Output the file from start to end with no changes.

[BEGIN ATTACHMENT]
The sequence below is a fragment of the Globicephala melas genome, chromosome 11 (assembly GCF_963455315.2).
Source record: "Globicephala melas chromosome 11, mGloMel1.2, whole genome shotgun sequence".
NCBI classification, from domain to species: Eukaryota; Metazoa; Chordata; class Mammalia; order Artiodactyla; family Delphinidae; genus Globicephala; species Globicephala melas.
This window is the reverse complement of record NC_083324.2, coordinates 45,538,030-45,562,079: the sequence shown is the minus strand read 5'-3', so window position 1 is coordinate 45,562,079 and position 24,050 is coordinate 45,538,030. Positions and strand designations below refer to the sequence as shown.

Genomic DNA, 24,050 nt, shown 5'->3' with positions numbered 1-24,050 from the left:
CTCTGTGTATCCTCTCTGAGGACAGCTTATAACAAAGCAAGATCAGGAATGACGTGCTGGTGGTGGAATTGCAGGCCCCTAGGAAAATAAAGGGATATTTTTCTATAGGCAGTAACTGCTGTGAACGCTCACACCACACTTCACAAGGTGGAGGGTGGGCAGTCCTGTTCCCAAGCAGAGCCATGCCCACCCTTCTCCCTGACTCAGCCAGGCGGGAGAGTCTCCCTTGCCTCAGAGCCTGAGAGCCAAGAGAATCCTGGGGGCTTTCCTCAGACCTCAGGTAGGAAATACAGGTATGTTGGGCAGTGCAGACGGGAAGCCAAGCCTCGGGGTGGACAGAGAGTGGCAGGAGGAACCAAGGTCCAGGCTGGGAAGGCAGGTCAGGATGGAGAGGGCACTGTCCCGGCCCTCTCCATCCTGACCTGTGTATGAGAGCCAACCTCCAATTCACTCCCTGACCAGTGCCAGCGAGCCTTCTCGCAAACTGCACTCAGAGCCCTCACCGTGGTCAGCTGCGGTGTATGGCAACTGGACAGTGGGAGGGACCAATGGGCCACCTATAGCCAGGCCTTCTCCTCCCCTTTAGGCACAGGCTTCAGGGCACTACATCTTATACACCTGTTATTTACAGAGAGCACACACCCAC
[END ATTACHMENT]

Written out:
The sequence below is a fragment of the Globicephala melas genome, chromosome 11 (assembly GCF_963455315.2).
Source record: "Globicephala melas chromosome 11, mGloMel1.2, whole genome shotgun sequence".
NCBI classification, from domain to species: Eukaryota; Metazoa; Chordata; class Mammalia; order Artiodactyla; family Delphinidae; genus Globicephala; species Globicephala melas.
This window is the reverse complement of record NC_083324.2, coordinates 45,538,030-45,562,079: the sequence shown is the minus strand read 5'-3', so window position 1 is coordinate 45,562,079 and position 24,050 is coordinate 45,538,030. Positions and strand designations below refer to the sequence as shown.

Genomic DNA, 24,050 nt, shown 5'->3' with positions numbered 1-24,050 from the left:
CTCTGTGTATCCTCTCTGAGGACAGCTTATAACAAAGCAAGATCAGGAATGACGTGCTGGTGGTGGAATTGCAGGCCCCTAGGAAAATAAAGGGATATTTTTCTATAGGCAGTAACTGCTGTGAACGCTCACACCACACTTCACAAGGTGGAGGGTGGGCAGTCCTGTTCCCAAGCAGAGCCATGCCCACCCTTCTCCCTGACTCAGCCAGGCGGGAGAGTCTCCCTTGCCTCAGAGCCTGAGAGCCAAGAGAATCCTGGGGGCTTTCCTCAGACCTCAGGTAGGAAATACAGGTATGTTGGGCAGTGCAGACGGGAAGCCAAGCCTCGGGGTGGACAGAGAGTGGCAGGAGGAACCAAGGTCCAGGCTGGGAAGGCAGGTCAGGATGGAGAGGGCACTGTCCCGGCCCTCTCCATCCTGACCTGTGTATGAGAGCCAACCTCCAATTCACTCCCTGACCAGTGCCAGCGAGCCTTCTCGCAAACTGCACTCAGAGCCCTCACCGTGGTCAGCTGCGGTGTATGGCAACTGGACAGTGGGAGGGACCAATGGGCCACCTATAGCCAGGCCTTCTCCTCCCCTTTAGGCACAGGCTTCAGGGCACTACATCTTATACACCTGTTATTTACAGAGAGCACACACCCAC